A hun is therefore not really a description of a person but of the narrow minded and bigotted attributes that such a person holds.
It can never ever be described as a recognised religion, Christian or otherwise.
(by Auldyin of KStreet Forum, Oct 08)
UEFA on the term "Hun"Following correspondence in September 2008, UEFA confirmed that Hun is not a sectarian term to a dishevelled Rangers fan!
I feel compelled to write to you this evening to lodge a complaint about the offensive chanting by Celtic fans during their home game with Aalborg this evening.
I was utterly shocked to hear the Celtic fans sing ‘ There’s no HUNS in Europe’. The use of the word ‘HUNS’, in the context of Scottish society, is a sick sectarian slur on the protestant community and must be condemned by all right thinking people.
I find this chant and the use of this word, utterly reprehensible, and I am angry and annoyed that these so called fans consistently sing these songs and never appear to be reprimanded by UEFA.
Surely, such blatantly bigoted, sectarian, ant-protestant chants are contrary to UEFA rules, or is there a specific exception for Celtic Football Club.
I am not prepared to be openly insulted by these apologists for terrorists and murderers. It is deplorable that their sickening chants in support of Irish terrorists have been ignored by UEFA in the past, and I’m not prepared to tolerate such a blatant attack upon my religion on this occasion.
I expect UEFA to initiate an immediate, full and thorough investigation to verify that the chants were made and, having done so, to impose the severest sanction possible upon Celtic FC and their shameful fans.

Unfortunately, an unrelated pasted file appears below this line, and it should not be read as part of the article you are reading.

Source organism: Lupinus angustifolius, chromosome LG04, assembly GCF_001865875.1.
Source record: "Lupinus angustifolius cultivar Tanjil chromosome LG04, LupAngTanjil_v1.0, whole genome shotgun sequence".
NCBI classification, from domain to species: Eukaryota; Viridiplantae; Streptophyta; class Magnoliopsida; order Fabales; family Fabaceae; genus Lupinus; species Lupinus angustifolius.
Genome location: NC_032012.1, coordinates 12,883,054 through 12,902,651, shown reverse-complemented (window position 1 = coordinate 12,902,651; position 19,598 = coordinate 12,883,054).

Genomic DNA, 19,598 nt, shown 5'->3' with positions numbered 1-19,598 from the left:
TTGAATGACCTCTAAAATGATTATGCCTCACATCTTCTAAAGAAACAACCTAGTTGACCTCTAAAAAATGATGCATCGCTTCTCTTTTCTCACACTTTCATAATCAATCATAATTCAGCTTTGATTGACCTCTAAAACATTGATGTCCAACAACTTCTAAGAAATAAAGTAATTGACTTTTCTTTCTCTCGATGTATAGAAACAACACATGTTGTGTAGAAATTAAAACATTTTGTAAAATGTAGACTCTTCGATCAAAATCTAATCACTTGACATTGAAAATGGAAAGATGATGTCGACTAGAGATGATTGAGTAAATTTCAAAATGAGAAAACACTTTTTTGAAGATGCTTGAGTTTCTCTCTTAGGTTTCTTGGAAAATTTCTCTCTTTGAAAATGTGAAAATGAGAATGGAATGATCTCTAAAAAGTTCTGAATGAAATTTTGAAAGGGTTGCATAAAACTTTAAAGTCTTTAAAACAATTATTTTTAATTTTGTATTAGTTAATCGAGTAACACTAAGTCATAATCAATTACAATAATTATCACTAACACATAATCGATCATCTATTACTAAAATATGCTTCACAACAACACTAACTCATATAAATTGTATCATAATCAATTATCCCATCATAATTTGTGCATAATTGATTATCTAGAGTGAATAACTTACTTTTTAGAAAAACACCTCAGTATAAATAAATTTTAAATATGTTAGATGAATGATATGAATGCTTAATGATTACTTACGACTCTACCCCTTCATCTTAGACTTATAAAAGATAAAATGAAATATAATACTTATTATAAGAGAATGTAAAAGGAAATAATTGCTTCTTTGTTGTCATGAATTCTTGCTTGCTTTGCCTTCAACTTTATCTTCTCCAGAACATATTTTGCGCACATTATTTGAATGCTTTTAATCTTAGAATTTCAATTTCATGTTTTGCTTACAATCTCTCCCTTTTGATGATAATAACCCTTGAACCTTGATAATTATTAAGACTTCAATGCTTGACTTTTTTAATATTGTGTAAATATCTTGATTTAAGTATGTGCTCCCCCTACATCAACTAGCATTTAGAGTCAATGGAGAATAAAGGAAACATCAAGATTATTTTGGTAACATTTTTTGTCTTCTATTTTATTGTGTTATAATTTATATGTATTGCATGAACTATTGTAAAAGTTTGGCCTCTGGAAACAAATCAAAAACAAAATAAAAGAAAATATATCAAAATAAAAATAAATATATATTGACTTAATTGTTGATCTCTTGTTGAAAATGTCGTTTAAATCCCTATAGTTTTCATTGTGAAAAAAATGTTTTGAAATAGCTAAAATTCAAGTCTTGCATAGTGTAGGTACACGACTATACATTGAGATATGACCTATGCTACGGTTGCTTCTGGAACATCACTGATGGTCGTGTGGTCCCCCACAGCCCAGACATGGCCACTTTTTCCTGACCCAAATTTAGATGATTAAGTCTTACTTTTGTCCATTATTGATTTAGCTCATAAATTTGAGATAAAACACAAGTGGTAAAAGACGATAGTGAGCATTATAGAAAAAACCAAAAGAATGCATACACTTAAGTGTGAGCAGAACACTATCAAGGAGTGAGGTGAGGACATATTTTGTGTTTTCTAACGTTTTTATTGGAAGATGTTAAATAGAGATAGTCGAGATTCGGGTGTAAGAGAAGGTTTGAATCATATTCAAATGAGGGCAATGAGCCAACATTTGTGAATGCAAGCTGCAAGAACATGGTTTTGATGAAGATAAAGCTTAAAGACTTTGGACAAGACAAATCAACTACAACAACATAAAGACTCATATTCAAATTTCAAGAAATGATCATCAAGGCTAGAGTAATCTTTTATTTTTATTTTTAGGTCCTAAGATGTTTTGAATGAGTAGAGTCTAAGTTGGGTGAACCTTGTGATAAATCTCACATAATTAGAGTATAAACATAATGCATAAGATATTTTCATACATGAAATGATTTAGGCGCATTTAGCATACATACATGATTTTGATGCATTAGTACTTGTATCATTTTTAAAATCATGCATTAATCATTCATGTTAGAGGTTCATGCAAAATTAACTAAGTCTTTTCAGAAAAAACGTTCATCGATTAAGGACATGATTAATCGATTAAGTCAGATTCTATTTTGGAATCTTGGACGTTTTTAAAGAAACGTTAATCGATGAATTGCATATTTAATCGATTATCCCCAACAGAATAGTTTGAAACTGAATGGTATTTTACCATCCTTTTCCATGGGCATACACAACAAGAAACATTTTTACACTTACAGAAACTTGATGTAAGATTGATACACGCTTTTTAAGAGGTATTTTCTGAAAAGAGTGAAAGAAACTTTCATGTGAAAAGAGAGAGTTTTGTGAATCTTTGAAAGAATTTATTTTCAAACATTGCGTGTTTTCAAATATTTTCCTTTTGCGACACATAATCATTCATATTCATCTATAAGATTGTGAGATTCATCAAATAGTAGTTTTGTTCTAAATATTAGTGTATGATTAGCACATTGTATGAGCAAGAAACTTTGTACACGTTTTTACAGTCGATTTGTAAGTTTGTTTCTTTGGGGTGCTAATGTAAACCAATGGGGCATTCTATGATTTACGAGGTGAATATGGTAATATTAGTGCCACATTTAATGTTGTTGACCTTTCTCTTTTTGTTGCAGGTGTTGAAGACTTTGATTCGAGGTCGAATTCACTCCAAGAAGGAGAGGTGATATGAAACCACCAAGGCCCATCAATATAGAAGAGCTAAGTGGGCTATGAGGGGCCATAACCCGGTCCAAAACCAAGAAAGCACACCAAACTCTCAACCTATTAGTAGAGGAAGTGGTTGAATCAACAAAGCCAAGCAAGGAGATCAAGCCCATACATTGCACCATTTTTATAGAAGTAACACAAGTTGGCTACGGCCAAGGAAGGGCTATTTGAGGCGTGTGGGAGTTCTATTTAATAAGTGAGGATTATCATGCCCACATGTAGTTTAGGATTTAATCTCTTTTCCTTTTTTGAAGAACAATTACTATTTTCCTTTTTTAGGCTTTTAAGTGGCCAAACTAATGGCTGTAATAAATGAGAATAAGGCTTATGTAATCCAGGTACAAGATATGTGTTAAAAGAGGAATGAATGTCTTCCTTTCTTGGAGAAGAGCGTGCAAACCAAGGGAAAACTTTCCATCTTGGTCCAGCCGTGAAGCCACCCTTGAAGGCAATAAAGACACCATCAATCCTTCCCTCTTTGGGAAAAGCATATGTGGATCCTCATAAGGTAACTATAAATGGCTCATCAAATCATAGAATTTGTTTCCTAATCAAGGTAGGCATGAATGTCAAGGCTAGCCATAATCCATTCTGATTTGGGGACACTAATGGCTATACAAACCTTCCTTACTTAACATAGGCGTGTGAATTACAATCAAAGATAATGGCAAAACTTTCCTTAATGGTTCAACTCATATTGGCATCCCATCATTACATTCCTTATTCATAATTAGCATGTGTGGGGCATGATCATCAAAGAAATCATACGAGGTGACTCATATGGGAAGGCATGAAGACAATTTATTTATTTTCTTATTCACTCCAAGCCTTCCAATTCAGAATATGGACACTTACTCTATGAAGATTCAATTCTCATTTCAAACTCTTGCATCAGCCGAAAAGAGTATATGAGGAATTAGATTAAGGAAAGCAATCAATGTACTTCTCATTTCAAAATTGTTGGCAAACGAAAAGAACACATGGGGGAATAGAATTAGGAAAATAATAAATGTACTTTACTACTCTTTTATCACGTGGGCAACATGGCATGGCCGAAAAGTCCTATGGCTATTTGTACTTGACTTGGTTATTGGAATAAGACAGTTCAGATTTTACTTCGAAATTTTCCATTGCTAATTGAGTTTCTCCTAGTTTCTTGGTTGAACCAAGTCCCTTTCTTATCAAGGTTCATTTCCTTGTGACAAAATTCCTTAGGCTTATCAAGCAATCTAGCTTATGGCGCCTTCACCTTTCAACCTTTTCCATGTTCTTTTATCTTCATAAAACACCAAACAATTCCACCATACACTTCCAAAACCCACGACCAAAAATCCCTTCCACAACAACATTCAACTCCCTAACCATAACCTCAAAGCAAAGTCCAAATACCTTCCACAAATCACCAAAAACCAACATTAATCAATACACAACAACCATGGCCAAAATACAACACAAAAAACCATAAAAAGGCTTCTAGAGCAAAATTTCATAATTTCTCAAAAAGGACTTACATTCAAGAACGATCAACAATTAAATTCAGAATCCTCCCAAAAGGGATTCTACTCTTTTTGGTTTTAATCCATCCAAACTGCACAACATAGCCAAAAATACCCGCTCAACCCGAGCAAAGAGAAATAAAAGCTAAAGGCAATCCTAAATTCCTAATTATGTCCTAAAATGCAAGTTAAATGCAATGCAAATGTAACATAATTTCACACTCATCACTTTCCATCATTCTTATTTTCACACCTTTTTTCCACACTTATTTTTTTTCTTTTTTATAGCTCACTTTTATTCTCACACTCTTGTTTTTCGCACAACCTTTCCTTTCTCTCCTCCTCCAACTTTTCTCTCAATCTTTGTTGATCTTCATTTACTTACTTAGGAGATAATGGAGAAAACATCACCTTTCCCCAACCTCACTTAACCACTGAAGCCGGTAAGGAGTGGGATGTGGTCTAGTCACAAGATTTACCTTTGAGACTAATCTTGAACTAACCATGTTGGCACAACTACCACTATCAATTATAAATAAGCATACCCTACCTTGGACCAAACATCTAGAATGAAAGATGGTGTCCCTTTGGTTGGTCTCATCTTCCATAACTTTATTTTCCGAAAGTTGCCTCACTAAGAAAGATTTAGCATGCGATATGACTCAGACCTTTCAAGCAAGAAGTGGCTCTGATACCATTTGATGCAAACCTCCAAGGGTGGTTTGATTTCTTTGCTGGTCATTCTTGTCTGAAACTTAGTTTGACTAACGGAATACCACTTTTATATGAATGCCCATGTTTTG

I look forward to an early response
You have contacted the UEFA disciplinary services to complain about a song called “Huns away from Europe” that appears to have been chanted by Celtic supporters during the UEFA Champions League fixture between Celtic FC and Aalborg on 17 September. With all respect to your personal feelings and impression, the terms you object to do not appear to be connected with racial abuse or discrimination. Factually, the term “hun” has a historical background, notably in Europe. We understand that the chant "huns out of Europe" might have been referring to the fact that their arch rivals, Rangers, did not qualify for the UEFA Champions League! Celtic fans seem to refer to Rangers as the hun (the enemy).
Should you still consider the text to have a sectarian background, we recommend that you address the matter to the competent authorities in Scotland.
UEFA Disciplinary Services
CELTIC fans who unfurled a banner calling Rangers fans "huns" walked free from court after a three-day trial.The Sun
Green Brigade members Daniel Ward, 23, and Daniel McCorgray, 22, both of Glasgow, were charged with breach of the peace aggravated by religious prejudice at a Celtic v St Mirren game in August 2010.
Their banner showed Hoops boss Neil Lennon outside a flaming Ibrox with the slogan 'Huns FC' on the main stand. Another banner said: "Let's go to war."
The pair were granted legal aid as the court heard complex legal arguments in the trial.
But Sheriff Alayne Swanson took just 20 minutes to return a not proven verdict last week at Glasgow Sheriff Court.
Ward's lawyer, ex-Celt Gerry Britton, said as no-one had complained there was no breach. He added: "The charge tried to link two banners but they were separate.
"Our argument was that the word "huns" may be none too pleasant, but is not a religious comment."
Read more: http://www.thescottishsun.co.uk/scot...#ixzz1qCvlLdP7